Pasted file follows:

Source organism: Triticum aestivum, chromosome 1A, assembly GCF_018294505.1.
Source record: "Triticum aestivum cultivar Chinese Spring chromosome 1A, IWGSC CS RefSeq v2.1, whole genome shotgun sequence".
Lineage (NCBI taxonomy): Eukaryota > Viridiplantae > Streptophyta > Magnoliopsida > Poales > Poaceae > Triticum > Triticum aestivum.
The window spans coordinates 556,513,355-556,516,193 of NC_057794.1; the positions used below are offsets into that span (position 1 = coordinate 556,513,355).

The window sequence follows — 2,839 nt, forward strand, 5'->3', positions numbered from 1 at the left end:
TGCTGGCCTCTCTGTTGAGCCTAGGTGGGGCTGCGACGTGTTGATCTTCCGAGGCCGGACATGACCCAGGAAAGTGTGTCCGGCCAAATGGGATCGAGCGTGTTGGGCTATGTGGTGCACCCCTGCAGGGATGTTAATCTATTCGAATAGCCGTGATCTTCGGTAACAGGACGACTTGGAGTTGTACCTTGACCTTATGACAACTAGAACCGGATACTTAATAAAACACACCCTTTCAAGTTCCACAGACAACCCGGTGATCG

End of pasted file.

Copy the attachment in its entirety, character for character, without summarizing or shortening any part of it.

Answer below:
Source organism: Triticum aestivum, chromosome 1A, assembly GCF_018294505.1.
Source record: "Triticum aestivum cultivar Chinese Spring chromosome 1A, IWGSC CS RefSeq v2.1, whole genome shotgun sequence".
Lineage (NCBI taxonomy): Eukaryota > Viridiplantae > Streptophyta > Magnoliopsida > Poales > Poaceae > Triticum > Triticum aestivum.
The window spans coordinates 556,513,355-556,516,193 of NC_057794.1; the positions used below are offsets into that span (position 1 = coordinate 556,513,355).

The window sequence follows — 2,839 nt, forward strand, 5'->3', positions numbered from 1 at the left end:
TGCTGGCCTCTCTGTTGAGCCTAGGTGGGGCTGCGACGTGTTGATCTTCCGAGGCCGGACATGACCCAGGAAAGTGTGTCCGGCCAAATGGGATCGAGCGTGTTGGGCTATGTGGTGCACCCCTGCAGGGATGTTAATCTATTCGAATAGCCGTGATCTTCGGTAACAGGACGACTTGGAGTTGTACCTTGACCTTATGACAACTAGAACCGGATACTTAATAAAACACACCCTTTCAAGTTCCACAGACAACCCGGTGATCG